PASSING IT ON

“What an elder sees sitting down a child cannot see from the top of a tree”pass-it-on

I recently watched a documentary that profiled UK based publicist, Vanessa Amadi. The producers spoke to her family and friends in a bid to unveil the woman within. One of those people was a young lady named Whitney who had worked with Vanessa. When asked what she gained from working with Vanessa, Whitney said Vanessa trusted her with all facets of her business and so she was able to learn a lot about PR. Vanessa was asked why she was so trusting with Whitney and her reply was that she felt it was her duty to pass down her knowledge to the next generation. She said she learnt about PR from someone else and knowing she won’t do this “PR” forever she felt it was important to pass said knowledge on.

Watching that mini documentary on Vanessa Amadi had me impressed, but then I asked myself some pertinent questions. The older generation (30 and above) constantly complain that youngsters are lazy, have no work ethic and even go so far as to label us a generation of online lay-abouts. Truthfully they may have a point, young people do spend uncountable hours surfing the web or trolling social networking sites. Is it however possible that the reason young people would rather Tweet than enter the job market a few years earlier, is because the older generation is more interested in playing arm chair critic, as opposed to actively getting involved with shaping young people. Vanessa Amadi is an aberration and that’s probably because she was not raised in Nigeria.

Majority of Nigeria’s older adults who should act as role models to the next generation, prefer to do so from afar. Why exactly should a young person opt to get an out of school job when the only responsibility they will be trusted with is fetching coffee or making copies? The fact is that for a lot of young people, having to grow up in the Ipad/GSM world is a lot more distracting for us than it was for the older folks. We are after all mere kids who must climb trees to see and so it’s only normal to get caught up in all of it. If you’re over the age of 30 this question is for you “how many young lives have you helped shaped?” and I don’t mean the kids on Twitter that tell you how inspiring you are. Do you personally mentor any person under 25? Do you insist they do what is expected and stay on the right track?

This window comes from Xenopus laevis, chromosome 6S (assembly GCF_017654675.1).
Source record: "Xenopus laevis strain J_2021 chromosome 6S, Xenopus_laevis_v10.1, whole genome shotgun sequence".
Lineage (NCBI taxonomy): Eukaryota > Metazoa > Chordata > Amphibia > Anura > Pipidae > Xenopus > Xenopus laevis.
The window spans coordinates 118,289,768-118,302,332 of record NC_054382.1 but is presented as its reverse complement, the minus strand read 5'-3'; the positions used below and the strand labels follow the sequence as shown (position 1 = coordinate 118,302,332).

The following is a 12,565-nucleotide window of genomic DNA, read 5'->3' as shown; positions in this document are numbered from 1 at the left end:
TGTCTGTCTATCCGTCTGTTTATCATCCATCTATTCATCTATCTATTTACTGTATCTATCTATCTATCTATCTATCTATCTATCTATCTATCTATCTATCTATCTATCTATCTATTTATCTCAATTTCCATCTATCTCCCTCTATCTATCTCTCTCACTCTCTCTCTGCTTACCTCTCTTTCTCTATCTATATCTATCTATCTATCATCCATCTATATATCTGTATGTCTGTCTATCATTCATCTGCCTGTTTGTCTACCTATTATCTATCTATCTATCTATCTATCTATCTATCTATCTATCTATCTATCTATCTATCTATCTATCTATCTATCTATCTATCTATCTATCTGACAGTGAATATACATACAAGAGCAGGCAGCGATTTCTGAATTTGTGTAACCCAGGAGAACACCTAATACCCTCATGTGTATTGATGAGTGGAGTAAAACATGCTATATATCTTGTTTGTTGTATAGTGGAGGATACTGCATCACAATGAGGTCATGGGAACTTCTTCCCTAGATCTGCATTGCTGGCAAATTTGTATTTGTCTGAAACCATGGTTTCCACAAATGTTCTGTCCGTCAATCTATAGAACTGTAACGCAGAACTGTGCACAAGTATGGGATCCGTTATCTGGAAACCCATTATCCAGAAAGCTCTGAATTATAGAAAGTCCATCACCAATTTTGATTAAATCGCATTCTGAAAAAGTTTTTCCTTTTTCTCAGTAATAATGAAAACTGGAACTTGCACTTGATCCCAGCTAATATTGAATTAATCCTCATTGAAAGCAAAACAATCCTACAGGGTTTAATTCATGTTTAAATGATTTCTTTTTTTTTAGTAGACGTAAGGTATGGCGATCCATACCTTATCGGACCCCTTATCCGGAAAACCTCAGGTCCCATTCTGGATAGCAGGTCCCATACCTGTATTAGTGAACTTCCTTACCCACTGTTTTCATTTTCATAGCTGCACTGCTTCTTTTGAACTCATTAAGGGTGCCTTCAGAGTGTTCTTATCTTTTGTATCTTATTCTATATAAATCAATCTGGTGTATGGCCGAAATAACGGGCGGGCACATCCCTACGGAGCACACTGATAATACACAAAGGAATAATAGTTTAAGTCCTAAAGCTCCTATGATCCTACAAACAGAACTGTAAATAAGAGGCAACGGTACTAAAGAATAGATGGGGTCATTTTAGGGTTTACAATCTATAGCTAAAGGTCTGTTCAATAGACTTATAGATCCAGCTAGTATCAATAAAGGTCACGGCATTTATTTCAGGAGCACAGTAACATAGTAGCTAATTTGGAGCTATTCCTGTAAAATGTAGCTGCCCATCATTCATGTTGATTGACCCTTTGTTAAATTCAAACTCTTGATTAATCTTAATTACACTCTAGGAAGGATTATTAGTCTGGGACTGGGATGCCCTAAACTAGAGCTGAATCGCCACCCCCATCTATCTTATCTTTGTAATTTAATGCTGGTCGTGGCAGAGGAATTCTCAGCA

At the start of this piece I sighted a popular African proverb. When young people err our “elders” are quick to throw that proverb in our faces. How about throwing it in our faces before we make the silly decisions? A young person is basically a sponge and between the ages of 16-22 we acquire the basic traits that shape our future. This doesn’t mean that there aren’t people out there who don’t do their bit to ensure that there’s someone to hand the baton to and all, but these people are few and far in between. I should also mention that there’s a growing community of young people guilty of not taking advantage of the opportunities they’ve been given. However everyone needs to do more.

If the leading generation of Nigerians do not imbibe the policy of “passing it on” the next generation will continue to waste valuable hours in the virtual world. Whitney considers Vanessa a mentor and can say “I’m here because Vanessa gave me a chance”. There are very few people in my generation who can confidently say this. For every ten young people with “misplaced priorities” there are five young people with “misplaced energies that can be redirected” and more importantly, there is one young person with a good head on his/her shoulder. If our over active and exuberant selves can be channeled to more productive ventures, perhaps there will be six out of every ten young people on the right track.

To wrap things up, dear young people do not sit and wait for the older generation to point you the right way. Truth is we all know what needs to be done and charity begins at home. Youth is fleeting and putting things off till you reach the big 25 is no longer acceptable. If all you can lay your hands on is a job fetching coffee or making copies, by all means embrace it. That grunt job is work experience on your CV and the hours you clock will help you develop a good work ethic that will help you at the more glamorous future job.

Isioma Osaje

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